By Neale McDevitt
The separation of church and state is an outmoded political framework that dangerously ignores the most pressing question of our time, former British Prime Minister Tony Blair told a large McGill audience on Nov. 12.
“Does religious faith become a means of providing civilizing values to civilization and thereby be a force of progress, or does religious faith become a badge of identity in opposition to those who aren’t of the same faith?” Blair asked about 400 people gathered in the ballroom of Le Windsor for the event. “I think this is the dominant question of the 21st century.”
Blair was on hand to officially mark McGill’s participation in the Tony Blair Faith Foundation’s Faith and Globalization initiative, which sees education as a way to promote a greater understanding between people of all faiths worldwide.
After brief opening remarks by Principal Heather Munroe-Blum, Dean of Religious Studies Ellen Aitken, the Foundation’s chief executive Ruth Turner and philanthropist and McGill alumni, Jonathan Birks, Blair sat down to discuss questions from moderator and McGill Religious Studies graduate Evan Solomon, who host’s the CBC News program, Power & Politics.
Blair, who was Prime Minister from 1997-2007, told the audience that, after stepping down, he set himself three goals: to become a Middle East envoy, to tackle global warming and to bring world religions together. A smiling Blair suggested that those three modest choices were proof that he was suffering from “Napoleonic delusions,” eliciting a roar of laughter.
On the latter of his three post-retirement goals, Blair, through his Foundation, has partnered with seven universities around the world: McGill, Yale, National University of Singapore, Durham University in England, Tecnológico de Monterrey, the University of Western Australia and Peking University.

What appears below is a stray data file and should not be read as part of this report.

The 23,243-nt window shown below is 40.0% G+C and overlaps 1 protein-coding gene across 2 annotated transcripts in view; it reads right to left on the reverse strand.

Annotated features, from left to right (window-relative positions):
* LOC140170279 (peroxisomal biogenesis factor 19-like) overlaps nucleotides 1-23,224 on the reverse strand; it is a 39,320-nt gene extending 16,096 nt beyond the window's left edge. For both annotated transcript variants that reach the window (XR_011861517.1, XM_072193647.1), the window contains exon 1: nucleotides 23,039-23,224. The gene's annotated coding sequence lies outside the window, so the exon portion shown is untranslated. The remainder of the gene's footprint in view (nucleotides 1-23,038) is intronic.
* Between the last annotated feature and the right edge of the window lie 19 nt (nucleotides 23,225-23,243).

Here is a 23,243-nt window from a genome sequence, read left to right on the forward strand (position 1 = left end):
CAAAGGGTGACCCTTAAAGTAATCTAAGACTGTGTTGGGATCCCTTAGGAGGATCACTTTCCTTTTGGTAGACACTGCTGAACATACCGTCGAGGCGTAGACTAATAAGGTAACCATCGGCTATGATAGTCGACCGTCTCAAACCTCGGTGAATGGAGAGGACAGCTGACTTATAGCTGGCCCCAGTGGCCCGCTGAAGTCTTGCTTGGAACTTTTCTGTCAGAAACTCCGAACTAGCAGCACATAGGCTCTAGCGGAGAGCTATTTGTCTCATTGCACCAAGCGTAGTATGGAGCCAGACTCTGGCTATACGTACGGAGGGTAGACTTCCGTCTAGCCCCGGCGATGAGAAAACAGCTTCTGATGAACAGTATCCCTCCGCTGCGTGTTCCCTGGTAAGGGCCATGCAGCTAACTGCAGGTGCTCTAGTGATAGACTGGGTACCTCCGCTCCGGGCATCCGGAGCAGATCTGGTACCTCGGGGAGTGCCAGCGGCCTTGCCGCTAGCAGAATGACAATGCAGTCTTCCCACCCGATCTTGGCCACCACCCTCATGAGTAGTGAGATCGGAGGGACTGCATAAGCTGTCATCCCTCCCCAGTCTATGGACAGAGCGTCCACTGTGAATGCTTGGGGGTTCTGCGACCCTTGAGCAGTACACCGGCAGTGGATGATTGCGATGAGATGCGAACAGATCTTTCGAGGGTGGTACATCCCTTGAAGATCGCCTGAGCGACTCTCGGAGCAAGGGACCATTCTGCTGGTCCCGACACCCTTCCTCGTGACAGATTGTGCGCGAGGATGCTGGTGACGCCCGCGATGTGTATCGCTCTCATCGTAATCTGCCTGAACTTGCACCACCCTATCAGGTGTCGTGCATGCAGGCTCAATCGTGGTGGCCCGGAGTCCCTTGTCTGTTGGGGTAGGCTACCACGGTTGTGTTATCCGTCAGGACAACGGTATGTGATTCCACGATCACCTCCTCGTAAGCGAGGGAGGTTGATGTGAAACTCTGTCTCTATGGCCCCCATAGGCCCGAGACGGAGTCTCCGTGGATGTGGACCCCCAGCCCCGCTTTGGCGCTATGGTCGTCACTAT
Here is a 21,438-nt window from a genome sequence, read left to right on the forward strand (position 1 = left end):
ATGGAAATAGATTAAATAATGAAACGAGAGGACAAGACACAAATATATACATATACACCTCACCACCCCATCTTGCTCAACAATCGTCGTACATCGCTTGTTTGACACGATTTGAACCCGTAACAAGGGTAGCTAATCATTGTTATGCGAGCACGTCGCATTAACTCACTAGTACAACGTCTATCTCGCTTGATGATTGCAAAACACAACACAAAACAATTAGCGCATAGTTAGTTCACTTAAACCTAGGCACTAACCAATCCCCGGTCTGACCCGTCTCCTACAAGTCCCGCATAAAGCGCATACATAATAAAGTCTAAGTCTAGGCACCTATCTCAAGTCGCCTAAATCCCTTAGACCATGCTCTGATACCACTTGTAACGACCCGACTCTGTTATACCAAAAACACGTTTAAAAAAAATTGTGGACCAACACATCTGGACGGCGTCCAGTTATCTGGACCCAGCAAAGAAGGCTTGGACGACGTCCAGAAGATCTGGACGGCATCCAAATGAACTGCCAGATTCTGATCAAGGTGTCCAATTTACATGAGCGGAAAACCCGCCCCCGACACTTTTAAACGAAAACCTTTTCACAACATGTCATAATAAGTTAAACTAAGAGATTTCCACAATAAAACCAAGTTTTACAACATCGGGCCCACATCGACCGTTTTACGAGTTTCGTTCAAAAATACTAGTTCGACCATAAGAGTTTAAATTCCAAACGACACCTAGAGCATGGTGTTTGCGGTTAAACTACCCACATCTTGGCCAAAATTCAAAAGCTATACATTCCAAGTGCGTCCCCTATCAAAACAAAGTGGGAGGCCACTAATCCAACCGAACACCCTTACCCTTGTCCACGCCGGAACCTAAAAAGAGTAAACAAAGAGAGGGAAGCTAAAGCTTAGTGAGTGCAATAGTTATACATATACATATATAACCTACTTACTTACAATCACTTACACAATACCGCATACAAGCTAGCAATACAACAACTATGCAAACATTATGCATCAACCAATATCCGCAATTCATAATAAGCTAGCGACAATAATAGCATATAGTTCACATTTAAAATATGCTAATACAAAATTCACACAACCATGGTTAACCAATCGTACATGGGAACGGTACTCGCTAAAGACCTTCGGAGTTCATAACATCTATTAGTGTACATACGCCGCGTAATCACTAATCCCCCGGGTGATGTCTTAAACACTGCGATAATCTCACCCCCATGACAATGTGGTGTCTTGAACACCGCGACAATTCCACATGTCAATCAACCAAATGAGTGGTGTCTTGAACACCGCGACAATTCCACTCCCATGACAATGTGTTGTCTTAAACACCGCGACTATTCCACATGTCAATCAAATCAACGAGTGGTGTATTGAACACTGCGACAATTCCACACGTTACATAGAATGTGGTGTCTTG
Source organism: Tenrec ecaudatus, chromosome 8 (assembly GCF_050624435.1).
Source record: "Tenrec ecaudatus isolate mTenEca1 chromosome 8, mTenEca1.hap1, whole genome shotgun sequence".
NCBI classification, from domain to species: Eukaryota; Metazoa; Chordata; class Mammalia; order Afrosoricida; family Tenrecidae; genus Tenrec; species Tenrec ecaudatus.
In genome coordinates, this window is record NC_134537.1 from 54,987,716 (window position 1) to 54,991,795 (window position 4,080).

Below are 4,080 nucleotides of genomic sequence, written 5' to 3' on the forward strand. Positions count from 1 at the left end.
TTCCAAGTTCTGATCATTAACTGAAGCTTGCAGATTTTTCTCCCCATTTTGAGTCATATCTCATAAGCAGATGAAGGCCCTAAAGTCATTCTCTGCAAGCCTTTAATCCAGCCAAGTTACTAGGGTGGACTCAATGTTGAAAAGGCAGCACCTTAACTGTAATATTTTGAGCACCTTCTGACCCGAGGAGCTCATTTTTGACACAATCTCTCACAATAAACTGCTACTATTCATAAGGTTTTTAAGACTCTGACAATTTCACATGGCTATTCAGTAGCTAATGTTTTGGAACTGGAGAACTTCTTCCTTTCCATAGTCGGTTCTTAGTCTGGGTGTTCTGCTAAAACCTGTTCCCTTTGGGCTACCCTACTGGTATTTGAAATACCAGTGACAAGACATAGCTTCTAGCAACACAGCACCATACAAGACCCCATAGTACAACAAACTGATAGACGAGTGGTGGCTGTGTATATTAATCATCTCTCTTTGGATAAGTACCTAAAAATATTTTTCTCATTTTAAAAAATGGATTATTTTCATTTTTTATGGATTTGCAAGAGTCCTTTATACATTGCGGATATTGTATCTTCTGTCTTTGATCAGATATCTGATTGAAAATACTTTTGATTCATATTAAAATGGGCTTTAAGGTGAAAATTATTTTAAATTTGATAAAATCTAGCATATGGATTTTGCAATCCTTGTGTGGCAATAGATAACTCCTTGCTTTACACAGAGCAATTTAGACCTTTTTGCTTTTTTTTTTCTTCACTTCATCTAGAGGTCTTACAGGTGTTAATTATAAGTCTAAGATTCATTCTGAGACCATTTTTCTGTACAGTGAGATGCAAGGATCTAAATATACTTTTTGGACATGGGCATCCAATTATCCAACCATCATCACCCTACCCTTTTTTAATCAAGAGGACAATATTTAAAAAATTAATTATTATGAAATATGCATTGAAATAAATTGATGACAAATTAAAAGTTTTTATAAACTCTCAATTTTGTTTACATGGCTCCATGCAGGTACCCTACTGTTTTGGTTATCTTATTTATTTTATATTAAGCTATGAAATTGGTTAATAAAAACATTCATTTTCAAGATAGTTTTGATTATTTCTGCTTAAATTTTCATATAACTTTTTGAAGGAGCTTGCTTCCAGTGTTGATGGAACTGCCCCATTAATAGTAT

While many politicians are too easily swayed by polls to debate issues of religion and reasonable accommodation with sincerity, academics are above “the swirl of public opinion,” Blair said, making them essential in “establishing an intellectual framework” for honest discussion.
Blair hopes this framework will help reduce prejudice and better inform the leaders of tomorrow on the importance of inter-faith understanding. “If you want to be a leader today in politics, in business, in civic society, you cannot be religiously illiterate,” Blair said. “Even if you don’t believe in someone’s faith, you can respect their right to believe that it is an alternative path to salvation, and in respecting that you get quite close to respecting their spirituality.”
And while he trumpeted diversity as one of society’s great strengths, especially in an increasingly globalized world, Blair – who admitted he was pro-immigration and pro-integration – stressed the importance of establishing a “common space” where people from different backgrounds could interact in an atmosphere of respect.
Once that common ground has been established, people can then begin engaging in true inter-faith dialogue in order to break down barriers and long-held misconceptions, he said. “When you’re a Christian and you learn that Islam reveres Jesus as a prophet, it somewhat alters … your understanding of the religion,” Blair said. “When most people within Islam understand the debates over what the divinity of Christ is all about … it gives them a completely different framework.”
Blair also met a class of students in the Religious Studies course established as part of the Faith and Globalization Initiative, as well as joining Munroe-Blum in meeting Quebec Premier Jean Charest. He also lunched with senior McGill academics and attended a reception following the main event.